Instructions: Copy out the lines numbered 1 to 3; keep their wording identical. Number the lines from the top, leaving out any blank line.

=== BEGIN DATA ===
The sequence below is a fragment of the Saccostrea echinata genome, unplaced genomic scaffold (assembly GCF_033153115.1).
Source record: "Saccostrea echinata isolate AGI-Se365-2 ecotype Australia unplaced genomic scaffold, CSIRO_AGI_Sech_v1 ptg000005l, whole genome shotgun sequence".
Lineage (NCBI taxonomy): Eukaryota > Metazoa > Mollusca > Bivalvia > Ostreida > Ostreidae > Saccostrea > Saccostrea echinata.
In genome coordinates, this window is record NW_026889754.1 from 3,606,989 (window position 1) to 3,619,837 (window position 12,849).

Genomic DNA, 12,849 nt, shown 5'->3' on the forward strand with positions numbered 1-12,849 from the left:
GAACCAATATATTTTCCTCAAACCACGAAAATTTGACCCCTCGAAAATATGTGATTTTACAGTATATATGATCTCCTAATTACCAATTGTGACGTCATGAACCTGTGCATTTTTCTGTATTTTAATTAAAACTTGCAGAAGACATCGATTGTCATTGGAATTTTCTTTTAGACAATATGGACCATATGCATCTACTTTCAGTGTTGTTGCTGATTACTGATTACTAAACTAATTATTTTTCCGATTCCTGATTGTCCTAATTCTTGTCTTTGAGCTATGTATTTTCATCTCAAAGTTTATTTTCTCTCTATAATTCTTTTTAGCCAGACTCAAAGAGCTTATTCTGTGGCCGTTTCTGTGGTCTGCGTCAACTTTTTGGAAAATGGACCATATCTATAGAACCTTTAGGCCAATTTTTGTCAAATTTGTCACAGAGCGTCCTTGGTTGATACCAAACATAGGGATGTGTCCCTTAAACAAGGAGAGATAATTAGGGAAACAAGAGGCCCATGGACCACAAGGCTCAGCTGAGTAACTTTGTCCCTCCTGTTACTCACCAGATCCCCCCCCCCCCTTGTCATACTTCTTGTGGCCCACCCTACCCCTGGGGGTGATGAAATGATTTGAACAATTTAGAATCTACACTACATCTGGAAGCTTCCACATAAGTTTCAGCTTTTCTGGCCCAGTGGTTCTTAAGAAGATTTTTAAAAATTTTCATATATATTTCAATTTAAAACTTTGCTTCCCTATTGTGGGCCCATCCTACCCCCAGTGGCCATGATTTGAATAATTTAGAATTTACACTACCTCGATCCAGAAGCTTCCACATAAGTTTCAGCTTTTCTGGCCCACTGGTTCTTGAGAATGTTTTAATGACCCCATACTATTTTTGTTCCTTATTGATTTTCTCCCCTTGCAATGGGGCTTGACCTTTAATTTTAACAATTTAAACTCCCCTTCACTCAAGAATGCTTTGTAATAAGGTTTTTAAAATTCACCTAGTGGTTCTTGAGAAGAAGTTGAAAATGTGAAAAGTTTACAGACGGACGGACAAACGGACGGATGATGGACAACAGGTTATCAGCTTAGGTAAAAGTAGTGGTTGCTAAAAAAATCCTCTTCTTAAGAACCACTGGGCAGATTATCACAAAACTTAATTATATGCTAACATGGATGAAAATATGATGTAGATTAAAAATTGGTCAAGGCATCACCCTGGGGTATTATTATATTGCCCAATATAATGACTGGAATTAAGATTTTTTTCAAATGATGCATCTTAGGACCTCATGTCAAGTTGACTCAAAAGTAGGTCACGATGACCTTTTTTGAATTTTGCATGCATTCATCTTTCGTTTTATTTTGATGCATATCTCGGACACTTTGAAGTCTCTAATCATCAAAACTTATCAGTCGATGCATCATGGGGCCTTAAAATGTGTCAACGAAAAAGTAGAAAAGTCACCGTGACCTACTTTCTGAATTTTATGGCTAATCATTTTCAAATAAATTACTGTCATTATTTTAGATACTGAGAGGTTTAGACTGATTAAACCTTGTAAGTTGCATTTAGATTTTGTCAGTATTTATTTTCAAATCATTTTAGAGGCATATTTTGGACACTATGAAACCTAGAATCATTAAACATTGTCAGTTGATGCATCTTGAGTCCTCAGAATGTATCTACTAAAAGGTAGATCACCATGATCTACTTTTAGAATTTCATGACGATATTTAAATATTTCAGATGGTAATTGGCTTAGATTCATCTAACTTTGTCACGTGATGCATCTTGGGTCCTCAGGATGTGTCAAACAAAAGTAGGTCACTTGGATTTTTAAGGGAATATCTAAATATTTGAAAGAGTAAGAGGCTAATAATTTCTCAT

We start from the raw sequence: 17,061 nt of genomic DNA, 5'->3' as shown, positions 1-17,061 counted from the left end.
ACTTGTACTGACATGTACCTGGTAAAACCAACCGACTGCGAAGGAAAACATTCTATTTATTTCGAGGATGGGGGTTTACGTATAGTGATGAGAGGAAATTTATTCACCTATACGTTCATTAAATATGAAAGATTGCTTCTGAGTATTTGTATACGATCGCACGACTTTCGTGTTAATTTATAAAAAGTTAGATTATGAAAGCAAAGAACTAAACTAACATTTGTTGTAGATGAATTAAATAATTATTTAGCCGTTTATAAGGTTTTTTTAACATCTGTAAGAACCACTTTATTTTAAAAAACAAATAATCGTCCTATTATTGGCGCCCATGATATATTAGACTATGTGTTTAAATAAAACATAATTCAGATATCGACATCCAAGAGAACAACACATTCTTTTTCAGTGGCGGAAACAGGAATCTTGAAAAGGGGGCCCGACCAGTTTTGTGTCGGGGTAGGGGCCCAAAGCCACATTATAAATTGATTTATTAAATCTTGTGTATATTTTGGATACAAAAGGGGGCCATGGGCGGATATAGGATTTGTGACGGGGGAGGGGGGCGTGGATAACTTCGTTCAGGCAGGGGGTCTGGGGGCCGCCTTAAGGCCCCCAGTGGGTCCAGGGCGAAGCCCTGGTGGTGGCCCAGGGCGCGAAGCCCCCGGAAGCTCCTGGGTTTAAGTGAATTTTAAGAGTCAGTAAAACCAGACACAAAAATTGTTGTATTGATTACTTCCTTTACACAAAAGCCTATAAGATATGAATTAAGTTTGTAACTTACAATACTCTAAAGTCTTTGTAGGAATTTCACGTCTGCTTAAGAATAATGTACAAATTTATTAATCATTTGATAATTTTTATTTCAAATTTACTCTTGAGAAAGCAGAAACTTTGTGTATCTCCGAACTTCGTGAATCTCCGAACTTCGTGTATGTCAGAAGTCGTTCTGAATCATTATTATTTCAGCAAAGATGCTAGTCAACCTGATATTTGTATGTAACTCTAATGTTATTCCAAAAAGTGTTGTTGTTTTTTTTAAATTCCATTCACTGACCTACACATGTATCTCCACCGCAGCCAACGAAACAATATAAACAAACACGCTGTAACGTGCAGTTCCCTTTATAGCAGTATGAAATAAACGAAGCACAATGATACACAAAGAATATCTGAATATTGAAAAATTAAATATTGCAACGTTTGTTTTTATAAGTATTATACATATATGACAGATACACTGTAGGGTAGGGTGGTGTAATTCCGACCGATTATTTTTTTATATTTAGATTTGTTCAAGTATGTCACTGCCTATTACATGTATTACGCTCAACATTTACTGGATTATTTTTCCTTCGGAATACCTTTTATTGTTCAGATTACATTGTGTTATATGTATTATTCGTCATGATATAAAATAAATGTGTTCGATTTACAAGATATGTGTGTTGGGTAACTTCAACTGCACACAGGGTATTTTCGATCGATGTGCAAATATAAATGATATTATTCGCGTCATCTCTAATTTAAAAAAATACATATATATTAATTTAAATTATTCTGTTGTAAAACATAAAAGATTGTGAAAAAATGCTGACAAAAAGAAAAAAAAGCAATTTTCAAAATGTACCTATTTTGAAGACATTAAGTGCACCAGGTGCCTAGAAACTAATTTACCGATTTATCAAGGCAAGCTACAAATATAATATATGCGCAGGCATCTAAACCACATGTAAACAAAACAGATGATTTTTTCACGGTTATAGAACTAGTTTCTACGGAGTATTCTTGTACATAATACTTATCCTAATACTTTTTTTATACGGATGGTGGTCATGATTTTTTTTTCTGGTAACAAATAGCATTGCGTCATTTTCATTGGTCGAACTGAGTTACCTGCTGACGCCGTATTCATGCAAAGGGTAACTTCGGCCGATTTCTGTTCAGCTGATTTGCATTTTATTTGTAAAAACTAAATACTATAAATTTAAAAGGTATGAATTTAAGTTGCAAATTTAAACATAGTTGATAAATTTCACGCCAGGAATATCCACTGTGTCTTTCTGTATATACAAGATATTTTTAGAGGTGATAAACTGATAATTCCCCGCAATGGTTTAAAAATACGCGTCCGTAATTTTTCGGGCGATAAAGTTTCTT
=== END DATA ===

The sequence below is a fragment of the Saccostrea echinata genome, unplaced genomic scaffold (assembly GCF_033153115.1).
Source record: "Saccostrea echinata isolate AGI-Se365-2 ecotype Australia unplaced genomic scaffold, CSIRO_AGI_Sech_v1 ptg000005l, whole genome shotgun sequence".
Lineage (NCBI taxonomy): Eukaryota > Metazoa > Mollusca > Bivalvia > Ostreida > Ostreidae > Saccostrea > Saccostrea echinata.